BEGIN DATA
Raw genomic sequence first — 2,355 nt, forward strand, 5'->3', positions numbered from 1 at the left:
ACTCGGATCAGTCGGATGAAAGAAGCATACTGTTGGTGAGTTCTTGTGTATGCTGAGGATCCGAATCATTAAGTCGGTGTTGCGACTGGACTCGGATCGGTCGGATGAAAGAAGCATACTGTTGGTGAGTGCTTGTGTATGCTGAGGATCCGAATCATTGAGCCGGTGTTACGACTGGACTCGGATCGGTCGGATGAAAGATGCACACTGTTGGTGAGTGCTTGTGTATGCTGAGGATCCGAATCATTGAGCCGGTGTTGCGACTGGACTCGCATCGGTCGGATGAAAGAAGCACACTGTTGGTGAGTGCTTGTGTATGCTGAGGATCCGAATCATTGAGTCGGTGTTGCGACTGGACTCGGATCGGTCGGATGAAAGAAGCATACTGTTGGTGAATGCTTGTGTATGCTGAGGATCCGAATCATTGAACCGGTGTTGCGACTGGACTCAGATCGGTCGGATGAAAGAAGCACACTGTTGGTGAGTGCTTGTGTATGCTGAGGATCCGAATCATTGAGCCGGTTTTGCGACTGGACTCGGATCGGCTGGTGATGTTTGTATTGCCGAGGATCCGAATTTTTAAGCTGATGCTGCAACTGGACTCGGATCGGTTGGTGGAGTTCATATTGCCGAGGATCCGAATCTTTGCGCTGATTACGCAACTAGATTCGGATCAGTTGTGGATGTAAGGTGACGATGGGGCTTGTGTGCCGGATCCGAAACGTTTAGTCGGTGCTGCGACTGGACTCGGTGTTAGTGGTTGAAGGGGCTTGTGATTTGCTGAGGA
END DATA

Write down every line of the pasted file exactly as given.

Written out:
Raw genomic sequence first — 2,355 nt, forward strand, 5'->3', positions numbered from 1 at the left:
ACTCGGATCAGTCGGATGAAAGAAGCATACTGTTGGTGAGTTCTTGTGTATGCTGAGGATCCGAATCATTAAGTCGGTGTTGCGACTGGACTCGGATCGGTCGGATGAAAGAAGCATACTGTTGGTGAGTGCTTGTGTATGCTGAGGATCCGAATCATTGAGCCGGTGTTACGACTGGACTCGGATCGGTCGGATGAAAGATGCACACTGTTGGTGAGTGCTTGTGTATGCTGAGGATCCGAATCATTGAGCCGGTGTTGCGACTGGACTCGCATCGGTCGGATGAAAGAAGCACACTGTTGGTGAGTGCTTGTGTATGCTGAGGATCCGAATCATTGAGTCGGTGTTGCGACTGGACTCGGATCGGTCGGATGAAAGAAGCATACTGTTGGTGAATGCTTGTGTATGCTGAGGATCCGAATCATTGAACCGGTGTTGCGACTGGACTCAGATCGGTCGGATGAAAGAAGCACACTGTTGGTGAGTGCTTGTGTATGCTGAGGATCCGAATCATTGAGCCGGTTTTGCGACTGGACTCGGATCGGCTGGTGATGTTTGTATTGCCGAGGATCCGAATTTTTAAGCTGATGCTGCAACTGGACTCGGATCGGTTGGTGGAGTTCATATTGCCGAGGATCCGAATCTTTGCGCTGATTACGCAACTAGATTCGGATCAGTTGTGGATGTAAGGTGACGATGGGGCTTGTGTGCCGGATCCGAAACGTTTAGTCGGTGCTGCGACTGGACTCGGTGTTAGTGGTTGAAGGGGCTTGTGATTTGCTGAGGA